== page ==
Sweatshops, or a workplace with unacceptable working conditions, have remained a problem up until recent years in business and in our economy.  Companies such as Nike and Adidas have workers in foreign countries sewing and producing equipment, apparel, and footwear for very little pay.  It is said that these sweatshop workers receive something called “living wage,” which is only five hundred dollars a month, or just enough money to survive.

Laborers that work in sweatshops are considered highly unethical.  Also, these items cost very little money to make but sell at outrageously high prices in retail stores.  For example, if it costs Nike four dollars and eighty cents to make a shirt, retail stores often mark up the product for eighteen dollars.

At least certain companies, such as Knights Apparel, are making a conscious effort to raise awareness to the horrors of sweatshops. Knights Apparel works closely with a program called Worker Rights Consortium.  They work “‘to combat sweatshops and protect the rights of workers who sew apparel and make other products sold in the United States.'”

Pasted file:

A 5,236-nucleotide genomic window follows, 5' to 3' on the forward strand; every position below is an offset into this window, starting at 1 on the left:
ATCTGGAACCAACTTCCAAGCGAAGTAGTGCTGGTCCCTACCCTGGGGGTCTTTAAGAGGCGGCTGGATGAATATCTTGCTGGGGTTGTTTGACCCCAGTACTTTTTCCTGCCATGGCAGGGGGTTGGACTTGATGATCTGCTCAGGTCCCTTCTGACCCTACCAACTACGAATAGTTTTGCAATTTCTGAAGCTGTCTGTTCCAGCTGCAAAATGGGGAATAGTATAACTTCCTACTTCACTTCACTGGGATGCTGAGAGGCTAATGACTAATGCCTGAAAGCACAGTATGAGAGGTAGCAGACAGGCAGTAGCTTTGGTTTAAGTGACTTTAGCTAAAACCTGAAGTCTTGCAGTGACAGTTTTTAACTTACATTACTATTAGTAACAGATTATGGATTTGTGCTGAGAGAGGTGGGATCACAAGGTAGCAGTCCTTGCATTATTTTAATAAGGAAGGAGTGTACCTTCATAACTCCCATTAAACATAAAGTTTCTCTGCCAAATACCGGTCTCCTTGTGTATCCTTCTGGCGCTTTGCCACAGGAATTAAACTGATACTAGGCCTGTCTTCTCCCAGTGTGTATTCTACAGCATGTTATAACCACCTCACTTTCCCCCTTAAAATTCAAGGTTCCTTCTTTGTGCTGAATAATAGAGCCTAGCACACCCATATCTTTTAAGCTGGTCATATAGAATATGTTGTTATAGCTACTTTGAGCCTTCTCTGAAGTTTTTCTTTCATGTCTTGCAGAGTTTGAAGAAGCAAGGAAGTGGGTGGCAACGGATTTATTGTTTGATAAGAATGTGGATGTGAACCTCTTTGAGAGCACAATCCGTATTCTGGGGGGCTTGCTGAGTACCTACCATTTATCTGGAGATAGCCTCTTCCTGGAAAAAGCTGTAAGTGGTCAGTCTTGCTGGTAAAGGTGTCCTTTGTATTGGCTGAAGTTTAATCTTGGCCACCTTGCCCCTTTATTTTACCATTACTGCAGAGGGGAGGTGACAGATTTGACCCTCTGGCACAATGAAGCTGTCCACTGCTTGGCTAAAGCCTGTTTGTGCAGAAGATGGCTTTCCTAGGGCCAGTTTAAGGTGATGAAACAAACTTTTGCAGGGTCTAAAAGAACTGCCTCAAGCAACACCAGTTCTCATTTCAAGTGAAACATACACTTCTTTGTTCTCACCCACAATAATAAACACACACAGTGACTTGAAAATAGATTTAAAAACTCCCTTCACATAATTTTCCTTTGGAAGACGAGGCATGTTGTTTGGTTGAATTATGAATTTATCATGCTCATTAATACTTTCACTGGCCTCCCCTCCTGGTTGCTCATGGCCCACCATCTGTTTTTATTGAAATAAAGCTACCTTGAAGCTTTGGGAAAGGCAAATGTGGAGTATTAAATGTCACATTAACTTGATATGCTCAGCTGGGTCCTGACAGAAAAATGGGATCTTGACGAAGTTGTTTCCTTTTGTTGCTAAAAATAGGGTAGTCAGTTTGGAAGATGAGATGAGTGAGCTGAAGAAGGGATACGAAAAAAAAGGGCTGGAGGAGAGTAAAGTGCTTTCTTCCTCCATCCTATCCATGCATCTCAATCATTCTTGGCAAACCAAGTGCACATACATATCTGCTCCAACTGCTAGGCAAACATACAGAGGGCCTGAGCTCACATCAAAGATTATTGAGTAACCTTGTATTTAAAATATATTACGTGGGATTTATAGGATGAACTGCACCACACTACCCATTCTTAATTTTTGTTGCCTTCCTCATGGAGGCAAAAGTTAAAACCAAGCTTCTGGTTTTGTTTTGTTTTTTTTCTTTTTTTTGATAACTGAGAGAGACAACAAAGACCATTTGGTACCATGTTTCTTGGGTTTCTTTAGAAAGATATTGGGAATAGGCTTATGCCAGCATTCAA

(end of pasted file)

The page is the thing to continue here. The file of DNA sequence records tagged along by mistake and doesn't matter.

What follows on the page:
Arben is a marketing major at Montclair State University, Class of 2016.

Remembering September 11, 2001 . . .

For all those who died in the terrorists attacks upon our soil:

Eternal rest grant unto them, O Lord.  And let the perpetual light shine upon them.  May the souls of all the faithful departed, through the mercy of God, rest in peace.  Amen.


Requiem aeternam dona eis, Domine.  Et lux perpetua luceat eis.  Fidelium animae, per misericordiam Dei, requiescant in pace.  Amen.

“Trias Politica”